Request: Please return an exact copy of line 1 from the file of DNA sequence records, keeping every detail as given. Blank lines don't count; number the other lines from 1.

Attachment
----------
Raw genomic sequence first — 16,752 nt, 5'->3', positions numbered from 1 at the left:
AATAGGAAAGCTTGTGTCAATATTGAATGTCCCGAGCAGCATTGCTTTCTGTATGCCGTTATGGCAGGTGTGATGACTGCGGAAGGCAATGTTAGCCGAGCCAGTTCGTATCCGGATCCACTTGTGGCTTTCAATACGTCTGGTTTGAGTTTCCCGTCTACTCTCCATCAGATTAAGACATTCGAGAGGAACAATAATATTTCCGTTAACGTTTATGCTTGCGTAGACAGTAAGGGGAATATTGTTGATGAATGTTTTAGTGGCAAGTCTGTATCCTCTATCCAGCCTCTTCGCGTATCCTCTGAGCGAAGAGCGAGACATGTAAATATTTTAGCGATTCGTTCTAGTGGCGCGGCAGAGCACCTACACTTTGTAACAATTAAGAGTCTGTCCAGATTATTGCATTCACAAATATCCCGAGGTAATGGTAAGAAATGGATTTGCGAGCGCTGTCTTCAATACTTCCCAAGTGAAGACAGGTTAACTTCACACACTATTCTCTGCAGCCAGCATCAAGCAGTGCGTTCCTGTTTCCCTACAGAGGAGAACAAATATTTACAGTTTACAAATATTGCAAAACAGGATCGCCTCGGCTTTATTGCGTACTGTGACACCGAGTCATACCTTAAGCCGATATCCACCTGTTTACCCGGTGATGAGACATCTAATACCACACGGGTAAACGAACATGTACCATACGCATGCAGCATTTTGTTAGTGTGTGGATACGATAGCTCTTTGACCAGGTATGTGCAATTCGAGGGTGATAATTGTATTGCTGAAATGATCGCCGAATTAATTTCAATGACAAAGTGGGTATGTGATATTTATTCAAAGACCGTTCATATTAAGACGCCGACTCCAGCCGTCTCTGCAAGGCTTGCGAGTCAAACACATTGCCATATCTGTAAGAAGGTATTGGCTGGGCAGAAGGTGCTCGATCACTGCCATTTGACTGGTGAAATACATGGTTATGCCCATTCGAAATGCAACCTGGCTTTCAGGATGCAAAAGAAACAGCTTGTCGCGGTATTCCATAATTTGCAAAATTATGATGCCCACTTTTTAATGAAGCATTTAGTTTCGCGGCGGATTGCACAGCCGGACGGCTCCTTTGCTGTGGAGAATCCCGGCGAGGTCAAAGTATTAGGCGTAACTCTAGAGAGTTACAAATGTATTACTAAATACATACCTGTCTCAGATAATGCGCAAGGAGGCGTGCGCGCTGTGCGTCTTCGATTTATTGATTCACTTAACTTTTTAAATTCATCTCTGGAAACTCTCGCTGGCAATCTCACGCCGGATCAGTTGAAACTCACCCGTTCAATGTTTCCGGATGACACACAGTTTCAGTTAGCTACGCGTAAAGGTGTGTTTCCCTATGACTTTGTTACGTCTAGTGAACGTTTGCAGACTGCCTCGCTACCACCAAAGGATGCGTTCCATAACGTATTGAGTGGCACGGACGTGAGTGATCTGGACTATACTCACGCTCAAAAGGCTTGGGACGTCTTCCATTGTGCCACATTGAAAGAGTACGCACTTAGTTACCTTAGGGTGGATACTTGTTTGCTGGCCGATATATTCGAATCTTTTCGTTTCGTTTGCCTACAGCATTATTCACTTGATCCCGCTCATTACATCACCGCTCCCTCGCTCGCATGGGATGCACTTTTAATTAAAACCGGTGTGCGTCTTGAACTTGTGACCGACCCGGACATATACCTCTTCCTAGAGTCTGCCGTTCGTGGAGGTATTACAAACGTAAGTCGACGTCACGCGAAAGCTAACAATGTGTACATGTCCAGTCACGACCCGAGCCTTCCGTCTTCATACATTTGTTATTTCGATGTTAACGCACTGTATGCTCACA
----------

Raw genomic sequence first — 16,752 nt, 5'->3', positions numbered from 1 at the left: